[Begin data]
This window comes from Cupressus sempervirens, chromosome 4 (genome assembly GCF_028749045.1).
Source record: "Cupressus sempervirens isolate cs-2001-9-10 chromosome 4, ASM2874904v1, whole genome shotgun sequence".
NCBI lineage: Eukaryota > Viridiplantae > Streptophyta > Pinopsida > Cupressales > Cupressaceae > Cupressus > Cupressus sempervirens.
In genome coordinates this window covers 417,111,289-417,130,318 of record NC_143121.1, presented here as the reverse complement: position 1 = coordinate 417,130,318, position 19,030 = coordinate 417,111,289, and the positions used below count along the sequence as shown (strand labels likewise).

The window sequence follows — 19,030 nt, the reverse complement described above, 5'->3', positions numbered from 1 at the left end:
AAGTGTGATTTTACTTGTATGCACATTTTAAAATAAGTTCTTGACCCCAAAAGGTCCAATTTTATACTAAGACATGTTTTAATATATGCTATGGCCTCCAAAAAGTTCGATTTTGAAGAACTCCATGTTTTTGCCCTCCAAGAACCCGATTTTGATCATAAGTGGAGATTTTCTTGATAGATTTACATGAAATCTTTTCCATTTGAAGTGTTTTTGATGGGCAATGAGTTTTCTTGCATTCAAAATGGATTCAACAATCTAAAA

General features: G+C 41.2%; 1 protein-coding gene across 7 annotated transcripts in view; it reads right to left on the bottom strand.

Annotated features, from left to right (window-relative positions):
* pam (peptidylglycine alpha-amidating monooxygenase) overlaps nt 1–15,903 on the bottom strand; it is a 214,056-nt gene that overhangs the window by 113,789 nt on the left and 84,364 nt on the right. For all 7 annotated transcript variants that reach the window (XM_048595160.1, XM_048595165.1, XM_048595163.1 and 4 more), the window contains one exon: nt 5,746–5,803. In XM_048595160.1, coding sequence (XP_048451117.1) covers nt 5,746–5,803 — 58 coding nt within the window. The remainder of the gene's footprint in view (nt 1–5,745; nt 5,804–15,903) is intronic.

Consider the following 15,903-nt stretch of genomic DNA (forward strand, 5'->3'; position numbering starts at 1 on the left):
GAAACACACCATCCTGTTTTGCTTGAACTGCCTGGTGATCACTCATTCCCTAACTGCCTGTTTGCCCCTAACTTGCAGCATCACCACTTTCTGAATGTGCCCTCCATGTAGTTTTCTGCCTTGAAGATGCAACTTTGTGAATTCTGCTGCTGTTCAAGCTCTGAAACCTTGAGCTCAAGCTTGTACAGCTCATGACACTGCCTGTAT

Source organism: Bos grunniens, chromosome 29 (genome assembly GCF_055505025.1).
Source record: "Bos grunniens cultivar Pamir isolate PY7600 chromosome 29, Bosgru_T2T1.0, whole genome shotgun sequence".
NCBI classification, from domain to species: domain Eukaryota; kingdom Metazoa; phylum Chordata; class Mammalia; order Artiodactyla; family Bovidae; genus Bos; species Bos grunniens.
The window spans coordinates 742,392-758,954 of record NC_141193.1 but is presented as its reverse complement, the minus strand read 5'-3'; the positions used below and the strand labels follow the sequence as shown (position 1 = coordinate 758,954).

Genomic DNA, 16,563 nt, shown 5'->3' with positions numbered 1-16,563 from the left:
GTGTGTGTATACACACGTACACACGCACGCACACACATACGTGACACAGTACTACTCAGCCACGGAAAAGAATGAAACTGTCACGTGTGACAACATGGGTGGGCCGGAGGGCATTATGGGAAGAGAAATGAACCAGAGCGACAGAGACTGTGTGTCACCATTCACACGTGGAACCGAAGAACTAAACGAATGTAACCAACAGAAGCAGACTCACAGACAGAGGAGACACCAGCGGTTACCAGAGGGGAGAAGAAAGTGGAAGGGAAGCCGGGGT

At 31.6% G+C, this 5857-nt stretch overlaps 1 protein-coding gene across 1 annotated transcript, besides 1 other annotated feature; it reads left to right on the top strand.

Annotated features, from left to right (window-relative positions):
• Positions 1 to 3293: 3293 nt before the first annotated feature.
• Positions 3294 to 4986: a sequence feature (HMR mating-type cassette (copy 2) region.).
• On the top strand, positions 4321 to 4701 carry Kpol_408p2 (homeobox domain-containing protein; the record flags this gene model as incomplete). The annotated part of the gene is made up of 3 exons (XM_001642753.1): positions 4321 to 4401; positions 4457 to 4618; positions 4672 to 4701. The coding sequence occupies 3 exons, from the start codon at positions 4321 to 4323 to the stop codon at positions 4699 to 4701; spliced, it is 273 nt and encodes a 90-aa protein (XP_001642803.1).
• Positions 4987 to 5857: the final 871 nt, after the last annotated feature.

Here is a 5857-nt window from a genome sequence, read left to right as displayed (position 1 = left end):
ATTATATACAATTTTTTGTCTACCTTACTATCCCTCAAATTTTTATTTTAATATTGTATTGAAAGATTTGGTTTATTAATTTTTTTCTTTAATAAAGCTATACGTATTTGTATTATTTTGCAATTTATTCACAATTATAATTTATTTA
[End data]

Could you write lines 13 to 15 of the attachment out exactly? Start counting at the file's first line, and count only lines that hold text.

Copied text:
Source record: "Bos grunniens cultivar Pamir isolate PY7600 chromosome 29, Bosgru_T2T1.0, whole genome shotgun sequence".
NCBI classification, from domain to species: domain Eukaryota; kingdom Metazoa; phylum Chordata; class Mammalia; order Artiodactyla; family Bovidae; genus Bos; species Bos grunniens.
The window spans coordinates 742,392-758,954 of record NC_141193.1 but is presented as its reverse complement, the minus strand read 5'-3'; the positions used below and the strand labels follow the sequence as shown (position 1 = coordinate 758,954).